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Voices of Struggle

The Civil Rights movement, 1945 to 1965

We honor African-American history and music with a look at the profound cultural contribution of the Civil Rights Movement, called by Guy Carawan "the greatest singing movement this country has experienced." The African American struggle for civil rights and equality inspired the many other socio-political movements in the USA and around the world.

Songs of the Movement and Their Sources

Bernice Johnson Reagon, a song leader of the Movement and civil rights music historian writes, "The core of Civil Rights Movement songs was formed from the reservoir of the Black American traditional song repertoire and older styles of singing. This music base was expanded to include most of the popular Black American music forms and singing techniques of the period. From this storehouse, activist song leaders made a new music for a changed time." Many traditional hymns and spirituals sung in the Movement were not explicitly about civil rights and freedom, but they had multiple layers of meaning that made them relevant in this context. They became potent freedom songs. Other hymns and spirituals were adapted with new words to emphasize the struggle for freedom and related issues, such as voting rights.

In addition to traditional spirituals, popular music of the 1950s was a rich source for Civil Rights song leaders. "Calypso Freedom" is based on the popular Caribbean "Banana Boat Song" recorded by Harry Belafonte. The new lyrics describe the experiences of the Nashville Freedom Riders. Some songs used humor and irony to make their point, as in "Your Dog Loves My Dog." The songs were sung in many different contexts: in churches, in mass meetings (often held in churches), at marches, rallies, and workshops.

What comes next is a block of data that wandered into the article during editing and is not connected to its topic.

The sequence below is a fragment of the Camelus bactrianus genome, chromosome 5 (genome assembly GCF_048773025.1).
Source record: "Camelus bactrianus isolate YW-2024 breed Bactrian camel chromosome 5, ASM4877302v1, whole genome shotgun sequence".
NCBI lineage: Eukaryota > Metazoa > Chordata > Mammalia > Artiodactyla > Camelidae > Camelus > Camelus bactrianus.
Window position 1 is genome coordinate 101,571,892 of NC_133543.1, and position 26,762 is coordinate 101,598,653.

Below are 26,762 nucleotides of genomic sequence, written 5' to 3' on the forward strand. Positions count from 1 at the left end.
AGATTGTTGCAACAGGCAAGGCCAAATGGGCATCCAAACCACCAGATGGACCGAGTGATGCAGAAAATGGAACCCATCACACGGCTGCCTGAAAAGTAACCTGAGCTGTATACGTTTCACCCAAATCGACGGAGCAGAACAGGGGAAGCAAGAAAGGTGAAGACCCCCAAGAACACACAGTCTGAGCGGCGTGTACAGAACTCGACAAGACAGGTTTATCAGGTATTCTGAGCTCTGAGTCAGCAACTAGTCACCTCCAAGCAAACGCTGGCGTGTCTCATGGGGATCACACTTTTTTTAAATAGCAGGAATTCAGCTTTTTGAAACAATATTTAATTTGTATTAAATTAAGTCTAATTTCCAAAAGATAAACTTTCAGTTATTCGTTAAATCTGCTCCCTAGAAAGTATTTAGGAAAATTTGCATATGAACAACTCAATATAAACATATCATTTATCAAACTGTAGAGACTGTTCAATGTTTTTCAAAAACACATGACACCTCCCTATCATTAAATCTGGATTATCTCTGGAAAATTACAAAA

Leaders of the Civil Rights Movement

The Civil Rights Movement had many deeply inspirational and charismatic speakers and leaders, including the late Reverend Martin Luther King, Jr. and Reverend Ralph Abernathy. Song leaders such as Fannie Lou Hamer, Betty Mae Fikes, the SNCC Freedom Singers, Jimmy Collier and Willie Peacock led the singing in mass meetings and rallies.

The Rise of an Anthem

"We Shall Overcome" is frequently referred to as the anthem of the Civil Rights Movement. Originally a 19th-century hymn, it was used as a labor song in the 1940s; Zilphia Horton of the Highlander Folk School in Tennessee heard African American tobacco workers singing it on a picket line in 1946. One of those workers, Lucille Simmons, changed the original lyric from "I" to "We" making it more powerful for a mass movement. Horton added some verses and taught this version to Pete Seeger in 1947. In April, 1960 folk singer Guy Carawan sang it to the founding convention of the Student Nonviolent Coordinating Committee (SNCC) in Raleigh, North Carolina, and it quickly spread throughout the Civil Rights Movement. Seeger, Carawan, and Frank Hamilton copyrighted the song to protect it from becoming a commercialized pop song. All royalties go to the nonprofit We Shall Overcome Fund, which provides grants to assist African American musicians in the South. Several versions of "We Shall Overcome" are available for listening. We hear two versions from Civil Rights mass meetings (in Nashville, Tennessee and Selma, Alabama), followed by a version sung by Pete Seeger.

"We Shall Overcome" and the many other songs of the Civil Rights Movement speak deeply of the determination, nonviolent resistance, and spirit of this turbulent time. Wherever and however they were sung, the freedom songs reflected their roots in African American cultural tradition.

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